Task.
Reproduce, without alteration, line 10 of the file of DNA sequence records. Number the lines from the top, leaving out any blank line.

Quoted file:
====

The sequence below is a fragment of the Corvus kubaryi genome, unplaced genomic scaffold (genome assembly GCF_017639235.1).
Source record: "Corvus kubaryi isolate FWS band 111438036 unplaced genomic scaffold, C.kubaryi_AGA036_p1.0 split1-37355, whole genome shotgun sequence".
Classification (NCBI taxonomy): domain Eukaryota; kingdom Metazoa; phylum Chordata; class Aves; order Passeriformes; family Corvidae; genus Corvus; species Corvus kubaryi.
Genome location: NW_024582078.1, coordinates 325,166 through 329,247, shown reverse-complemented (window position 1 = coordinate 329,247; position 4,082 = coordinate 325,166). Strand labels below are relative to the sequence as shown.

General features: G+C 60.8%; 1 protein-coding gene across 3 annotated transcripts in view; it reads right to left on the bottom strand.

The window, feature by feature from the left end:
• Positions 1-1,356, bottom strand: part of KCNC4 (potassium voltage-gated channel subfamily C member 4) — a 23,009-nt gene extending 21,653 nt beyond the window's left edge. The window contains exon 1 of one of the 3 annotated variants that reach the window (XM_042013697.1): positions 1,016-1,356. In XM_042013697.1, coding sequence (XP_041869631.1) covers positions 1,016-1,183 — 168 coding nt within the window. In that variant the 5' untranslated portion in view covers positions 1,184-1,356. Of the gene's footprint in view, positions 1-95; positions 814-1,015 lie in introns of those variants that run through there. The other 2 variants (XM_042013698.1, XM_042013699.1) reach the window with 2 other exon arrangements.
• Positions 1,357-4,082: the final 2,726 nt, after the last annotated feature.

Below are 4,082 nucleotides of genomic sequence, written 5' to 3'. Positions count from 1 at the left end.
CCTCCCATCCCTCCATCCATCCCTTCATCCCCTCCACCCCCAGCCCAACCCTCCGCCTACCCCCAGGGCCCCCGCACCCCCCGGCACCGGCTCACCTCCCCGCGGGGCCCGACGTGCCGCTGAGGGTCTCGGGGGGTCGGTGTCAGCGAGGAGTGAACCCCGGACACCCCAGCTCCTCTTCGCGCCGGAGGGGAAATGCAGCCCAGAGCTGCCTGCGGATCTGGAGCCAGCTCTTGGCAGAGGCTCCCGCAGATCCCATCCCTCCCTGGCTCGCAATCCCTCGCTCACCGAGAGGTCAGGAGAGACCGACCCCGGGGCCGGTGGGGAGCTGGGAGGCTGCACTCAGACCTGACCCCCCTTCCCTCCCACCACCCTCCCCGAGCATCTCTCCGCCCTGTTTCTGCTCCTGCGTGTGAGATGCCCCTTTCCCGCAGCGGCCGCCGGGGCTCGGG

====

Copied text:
CCTCCCATCCCTCCATCCATCCCTTCATCCCCTCCACCCCCAGCCCAACCCTCCGCCTACCCCCAGGGCCCCCGCACCCCCCGGCACCGGCTCACCTCCCCGCGGGGCCCGACGTGCCGCTGAGGGTCTCGGGGGGTCGGTGTCAGCGAGGAGTGAACCCCGGACACCCCAGCTCCTCTTCGCGCCGGAGGGGAAATGCAGCCCAGAGCTGCCTGCGGATCTGGAGCCAGCTCTTGGCAGAGGCTCCCGCAGATCCCATCCCTCCCTGGCTCGCAATCCCTCGCTCACCGAGAGGTCAGGAGAGACCGACCCCGGGGCCGGTGGGGAGCTGGGAGGCTGCACTCAGACCTGACCCCCCTTCCCTCCCACCACCCTCCCCGAGCATCTCTCCGCCCTGTTTCTGCTCCTGCGTGTGAGATGCCCCTTTCCCGCAGCGGCCGCCGGGGCTCGGG